WestJet pilots file 72-hour strike notice, negotiations continue

Negotiations continue as 98% of WestJet airport employees at YYC, YVR vote to support strike action

CALGARY — Just as travel is starting to take off, and after two years of pandemic disruptions for the airline industry, WestJet is now dealing with a potential strike situation by its airport employees at Calgary and Vancouver airports.

According to Unifor, WestJet workers in Calgary and Vancouver have voted “overwhelmingly” to support the bargaining committee and take strike action if a deal cannot be reached. The union is in a legal strike position as of July 27, with a required 72 hours’ notice of strike intention.

Unifor says bargaining has been underway for nine months, since October 2021. Unifor Local 531 – which represents 700+ baggage service agents, customer service agents and guest service leads, among others, in Calgary and Vancouver airports – voted to strike by 98%.

Union leaders note that since air travel began picking up in the spring, WestJet workers have endured verbal abuse and, at times, physical threats from travellers whose flights were delayed or cancelled.

“We are burnt out,” says Sherwin Antonio, member of the Local 531’s Calgary Bargaining Committee. ”This is the perfect storm of massive worker shortages, lost baggage and flight chaos. The people who get the brunt of the anger aren’t the people in the boardroom, but us. We have been telling the company for months, we need more support. And we need it now.”


WestJet issued its own statement today in the wake of Unifor’s strike authorization announcement.

“This is a common step in the labour negotiation process and was not unexpected. We remain focused on successfully negotiating an agreement that provides value to our airport employees, many of whom have joined WestJet in the last year. In the meantime, we will continue to provide our guests with the friendly and affordable air travel WestJet has always been known for,” said Angela Avery, WestJet’s Executive Vice-President and Chief People, Corporate and Sustainability Officer.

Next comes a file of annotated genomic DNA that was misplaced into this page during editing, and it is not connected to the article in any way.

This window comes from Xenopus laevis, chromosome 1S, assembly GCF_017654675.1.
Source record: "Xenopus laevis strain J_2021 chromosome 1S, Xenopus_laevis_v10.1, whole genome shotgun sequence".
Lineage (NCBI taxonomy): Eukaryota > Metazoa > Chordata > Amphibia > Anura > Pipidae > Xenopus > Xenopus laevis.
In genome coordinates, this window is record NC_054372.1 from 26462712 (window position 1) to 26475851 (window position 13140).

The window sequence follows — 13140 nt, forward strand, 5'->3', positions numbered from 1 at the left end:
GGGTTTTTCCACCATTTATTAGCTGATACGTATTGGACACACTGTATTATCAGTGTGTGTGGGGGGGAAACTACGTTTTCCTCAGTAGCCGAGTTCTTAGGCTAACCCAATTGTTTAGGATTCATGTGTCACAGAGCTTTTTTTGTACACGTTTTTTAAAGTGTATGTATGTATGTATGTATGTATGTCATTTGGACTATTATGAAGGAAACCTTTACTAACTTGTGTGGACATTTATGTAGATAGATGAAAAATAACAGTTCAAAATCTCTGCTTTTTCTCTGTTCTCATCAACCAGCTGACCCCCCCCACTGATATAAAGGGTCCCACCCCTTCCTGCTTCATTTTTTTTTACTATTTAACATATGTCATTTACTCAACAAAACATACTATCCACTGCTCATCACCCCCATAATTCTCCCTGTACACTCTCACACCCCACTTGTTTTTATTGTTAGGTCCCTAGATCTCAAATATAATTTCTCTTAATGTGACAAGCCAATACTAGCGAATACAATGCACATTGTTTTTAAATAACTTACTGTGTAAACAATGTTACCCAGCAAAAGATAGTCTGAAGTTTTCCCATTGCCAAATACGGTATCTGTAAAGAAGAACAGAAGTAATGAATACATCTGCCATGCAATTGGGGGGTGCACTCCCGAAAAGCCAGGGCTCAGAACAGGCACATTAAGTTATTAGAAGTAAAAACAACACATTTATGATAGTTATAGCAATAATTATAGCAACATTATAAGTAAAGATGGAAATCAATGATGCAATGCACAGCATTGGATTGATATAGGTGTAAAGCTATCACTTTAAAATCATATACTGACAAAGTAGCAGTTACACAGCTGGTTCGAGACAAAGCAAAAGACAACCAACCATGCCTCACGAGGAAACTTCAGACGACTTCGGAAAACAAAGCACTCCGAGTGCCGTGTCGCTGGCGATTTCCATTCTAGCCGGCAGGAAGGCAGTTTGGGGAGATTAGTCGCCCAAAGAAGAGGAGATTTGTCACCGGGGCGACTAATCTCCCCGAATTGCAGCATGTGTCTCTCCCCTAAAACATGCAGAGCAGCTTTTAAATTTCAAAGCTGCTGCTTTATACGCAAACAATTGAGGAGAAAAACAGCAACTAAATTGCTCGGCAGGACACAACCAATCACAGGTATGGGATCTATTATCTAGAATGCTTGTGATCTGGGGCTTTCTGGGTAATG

WestJet added that it’s committed to competitive compensation that recognizes airport employee contributions, while ensuring the airline is positioned to return to profitability, following more than two years of unprecedented financial losses resulting from the pandemic.

The company notes that “as the airline rebuilds, the majority of its airport employees have been with the company for less than one year, and the vast majority of more tenured airport employees have received increases through the existing pay step structure, in addition to a Canadian industry leading variable compensation.”

WestJet also says it has “meticulously planned” for summer operations and through proactive efforts to stabilize operations and since the beginning of July leads Canadian operators with a 97.5% completion factor.

The airline says it continues to work closely with the federal government, third-party providers and airport partners to mitigate operational challenges including severe congestion and delays at Canada’s biggest airports in recent months.

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